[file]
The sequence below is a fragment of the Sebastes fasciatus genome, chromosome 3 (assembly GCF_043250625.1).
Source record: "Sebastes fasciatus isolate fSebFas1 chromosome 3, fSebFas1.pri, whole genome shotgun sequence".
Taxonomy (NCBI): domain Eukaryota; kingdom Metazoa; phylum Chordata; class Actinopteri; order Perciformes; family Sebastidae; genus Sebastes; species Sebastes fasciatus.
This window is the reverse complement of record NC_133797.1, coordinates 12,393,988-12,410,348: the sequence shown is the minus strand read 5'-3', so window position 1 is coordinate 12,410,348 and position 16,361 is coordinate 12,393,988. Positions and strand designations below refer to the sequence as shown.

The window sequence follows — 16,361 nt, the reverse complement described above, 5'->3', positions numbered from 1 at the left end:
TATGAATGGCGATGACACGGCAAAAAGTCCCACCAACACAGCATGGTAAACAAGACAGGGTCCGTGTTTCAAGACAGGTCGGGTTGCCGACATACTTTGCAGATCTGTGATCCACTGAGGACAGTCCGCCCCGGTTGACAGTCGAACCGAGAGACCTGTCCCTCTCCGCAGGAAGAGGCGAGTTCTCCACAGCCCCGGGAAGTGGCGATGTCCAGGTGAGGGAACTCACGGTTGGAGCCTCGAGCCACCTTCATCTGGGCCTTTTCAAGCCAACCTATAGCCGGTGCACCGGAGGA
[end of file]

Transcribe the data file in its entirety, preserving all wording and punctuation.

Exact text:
The sequence below is a fragment of the Sebastes fasciatus genome, chromosome 3 (assembly GCF_043250625.1).
Source record: "Sebastes fasciatus isolate fSebFas1 chromosome 3, fSebFas1.pri, whole genome shotgun sequence".
Taxonomy (NCBI): domain Eukaryota; kingdom Metazoa; phylum Chordata; class Actinopteri; order Perciformes; family Sebastidae; genus Sebastes; species Sebastes fasciatus.
This window is the reverse complement of record NC_133797.1, coordinates 12,393,988-12,410,348: the sequence shown is the minus strand read 5'-3', so window position 1 is coordinate 12,410,348 and position 16,361 is coordinate 12,393,988. Positions and strand designations below refer to the sequence as shown.

The window sequence follows — 16,361 nt, the reverse complement described above, 5'->3', positions numbered from 1 at the left end:
TATGAATGGCGATGACACGGCAAAAAGTCCCACCAACACAGCATGGTAAACAAGACAGGGTCCGTGTTTCAAGACAGGTCGGGTTGCCGACATACTTTGCAGATCTGTGATCCACTGAGGACAGTCCGCCCCGGTTGACAGTCGAACCGAGAGACCTGTCCCTCTCCGCAGGAAGAGGCGAGTTCTCCACAGCCCCGGGAAGTGGCGATGTCCAGGTGAGGGAACTCACGGTTGGAGCCTCGAGCCACCTTCATCTGGGCCTTTTCAAGCCAACCTATAGCCGGTGCACCGGAGGA